What if you had to leave your business in 30 seconds and couldn’t come back for a month, if ever? Most executives respond with a shrug and a comment to the effect of “We’ll cross that bridge when we have to,” according to TechRepublic member Eric Beser, CEO of Ennovate Inc., an Owings Mills, MD, consultancy providing IT and business continuity services.
Many companies, large and small, are woefully ill prepared to meet disaster head on. To prove this point, Beser cites a Gartner research finding that 50 percent of all businesses fail after experiencing a major disruption. He also notes that news outlets reported that 45,000 businesses ceased operations after the attack on the World Trade Centers.
A certified Business Continuity Planner through the Disaster Recovery Institute, Beser recently edited and published an e-book on disaster recovery, A Guide to the Perplexed Business Owner: Helping Your Business Survive the Unexpected Shutdown.
What the book provides
At 100-plus pages, the guide offers practical discussions and templates to help executives create a disaster recovery plan. The guide includes:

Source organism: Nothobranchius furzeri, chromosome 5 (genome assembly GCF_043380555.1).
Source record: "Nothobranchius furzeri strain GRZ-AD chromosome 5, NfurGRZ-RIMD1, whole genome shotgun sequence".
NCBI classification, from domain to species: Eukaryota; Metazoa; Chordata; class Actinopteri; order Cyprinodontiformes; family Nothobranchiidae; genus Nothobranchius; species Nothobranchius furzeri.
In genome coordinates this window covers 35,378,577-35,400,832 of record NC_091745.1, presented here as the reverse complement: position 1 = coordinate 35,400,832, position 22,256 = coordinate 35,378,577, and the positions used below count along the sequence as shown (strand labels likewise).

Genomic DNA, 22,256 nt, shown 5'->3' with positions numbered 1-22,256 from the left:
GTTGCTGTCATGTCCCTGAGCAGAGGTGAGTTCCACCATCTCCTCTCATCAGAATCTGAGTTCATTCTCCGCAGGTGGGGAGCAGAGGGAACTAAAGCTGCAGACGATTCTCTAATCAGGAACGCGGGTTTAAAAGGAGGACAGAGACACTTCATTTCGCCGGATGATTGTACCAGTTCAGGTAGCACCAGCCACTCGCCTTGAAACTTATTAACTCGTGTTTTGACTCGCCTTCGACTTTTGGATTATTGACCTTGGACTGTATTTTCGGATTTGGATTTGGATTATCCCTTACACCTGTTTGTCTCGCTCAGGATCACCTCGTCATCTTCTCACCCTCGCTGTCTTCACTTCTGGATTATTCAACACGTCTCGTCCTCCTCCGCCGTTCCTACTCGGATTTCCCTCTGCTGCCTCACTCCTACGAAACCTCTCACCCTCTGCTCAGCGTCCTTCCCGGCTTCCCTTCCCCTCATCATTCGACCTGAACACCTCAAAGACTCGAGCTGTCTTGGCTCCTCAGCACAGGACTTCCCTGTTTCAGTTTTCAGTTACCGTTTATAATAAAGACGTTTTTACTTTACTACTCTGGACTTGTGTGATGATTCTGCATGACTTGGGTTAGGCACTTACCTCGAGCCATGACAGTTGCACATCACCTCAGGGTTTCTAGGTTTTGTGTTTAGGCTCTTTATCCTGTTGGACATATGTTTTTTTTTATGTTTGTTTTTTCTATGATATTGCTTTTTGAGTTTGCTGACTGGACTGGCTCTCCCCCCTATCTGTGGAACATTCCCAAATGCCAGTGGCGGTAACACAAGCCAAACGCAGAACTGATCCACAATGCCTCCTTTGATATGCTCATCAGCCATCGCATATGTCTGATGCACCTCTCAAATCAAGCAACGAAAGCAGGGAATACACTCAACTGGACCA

- Ways to identify and address immediate risks.
- Processes, policies, and procedures related to disaster planning.
- Ideas for determining which business processes are most essential for operations.
- Templates to help with analyzing business impact in the event of disaster.
- A sample contingency plan.
Along with articles, checklists, and templates, the guide includes tips on topics such as:
- How to understand risks and dependencies that could affect your business.
- How and when to test and update the plan.
- Who to make the plan available to.
- What to plan for, including designated emergency meeting places and successor planning in the event that a key staff person is unavailable.
- Why disaster recovery is more than an IT problem.
Business continuity isn’t just an IT issue
Ultimately, the e-book helps IT and other department leaders understand that business continuity has to be part of an organization’s business plan. Developers tend to see business continuity as a technical problem and, in their planning, overlook underlying business processes that the company depends on, said Beser.
Planning for disaster can ensure that even in a catastrophe, your business can keep operating with minimal effect to customers.
“Most business or organization leaders recognize the cost of keeping their business running, and organizations see an immediate return on investment across the entire organization from IT to operations and logistics,” said Beser. The same is harder to show in disaster recovery planning. But in creating a plan, you can weather a variety of transitions—from moving the corporate headquarters to the merger and acquisition process—or survive a system conversion without losing a customer.
“Regardless of the business size or industry, we’re confident that organizations will gain a new awareness for business preparedness [by reading the e-book],” said Beser.